ECHA Issues Its First Annual Report: “Mapping the chemical universe to address substances of concern – Integrated Regulatory Strategy”

In April 2019, the ECHA published its first annual report Integrated Regulatory Strategy. The report serves the ECHA and the responsible agencies in the member states as a starting point, given that the ECHA wants to develop an overview of all registered chemicals by 2027. It wants to identify the status quo of substances of concern and to determine which chemicals require additional hazard information or risk management measures.

Based on quality and varying potential hazard levels, the ECHA has defined three pools. The differentiation helps set the priorities of planned follow-up measures.

  • Pool 1: Chemicals with a high priority for risk management.
  • Pool 2: Chemicals that are concerning for the environment or health and that required more data to be generated or whose data must still be evaluated.
  • Pool 3: Chemicals of low priority whose handling and use is covered by current legislation and for which the authors of the report do not see a need for further action.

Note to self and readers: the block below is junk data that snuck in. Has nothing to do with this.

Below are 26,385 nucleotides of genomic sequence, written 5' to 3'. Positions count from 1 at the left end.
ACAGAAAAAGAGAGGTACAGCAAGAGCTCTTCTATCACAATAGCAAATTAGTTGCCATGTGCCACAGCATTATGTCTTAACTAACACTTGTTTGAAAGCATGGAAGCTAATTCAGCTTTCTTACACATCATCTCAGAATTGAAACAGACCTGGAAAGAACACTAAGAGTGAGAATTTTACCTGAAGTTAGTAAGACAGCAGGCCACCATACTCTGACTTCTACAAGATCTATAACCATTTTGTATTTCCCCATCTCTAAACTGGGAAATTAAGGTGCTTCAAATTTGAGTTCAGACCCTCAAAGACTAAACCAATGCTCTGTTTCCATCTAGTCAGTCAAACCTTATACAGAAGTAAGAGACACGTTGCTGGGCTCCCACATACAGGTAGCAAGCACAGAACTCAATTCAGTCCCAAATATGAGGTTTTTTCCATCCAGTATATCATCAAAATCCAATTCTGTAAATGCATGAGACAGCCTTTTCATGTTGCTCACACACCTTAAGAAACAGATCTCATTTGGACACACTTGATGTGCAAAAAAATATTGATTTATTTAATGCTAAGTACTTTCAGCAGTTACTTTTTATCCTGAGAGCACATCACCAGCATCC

An important interim goal of the ECHA is to assign all 4,700 registered chemicals in quantities greater than 100 tons to one of the three pools.

As the ECHA press release indicates, only 40% of these chemicals have been mapped so far. Most substances land in Pool 2, which currently contains 1,300 substances. A great deal of work awaits the authorities in the next few months, since 2,700 chemicals still need to be classified.

The authors recommend the following for the future:

  • Additional collaboration and coordination among agencies are needed.
  • Chemical data for risk management must be made available more quickly and more comprehensively.
  • The harmonization of classification and labeling should be a priority because they simplify risk management and legislation.
  • The prioritization and appropriateness of outstanding follow-up measures is to be reviewed. Regulatory risk management is to move ahead, particularly for substances of high concern.
  • The quality of registration data must be improved, especially of chemicals that have a high potential for exposure and those that have incomplete data.

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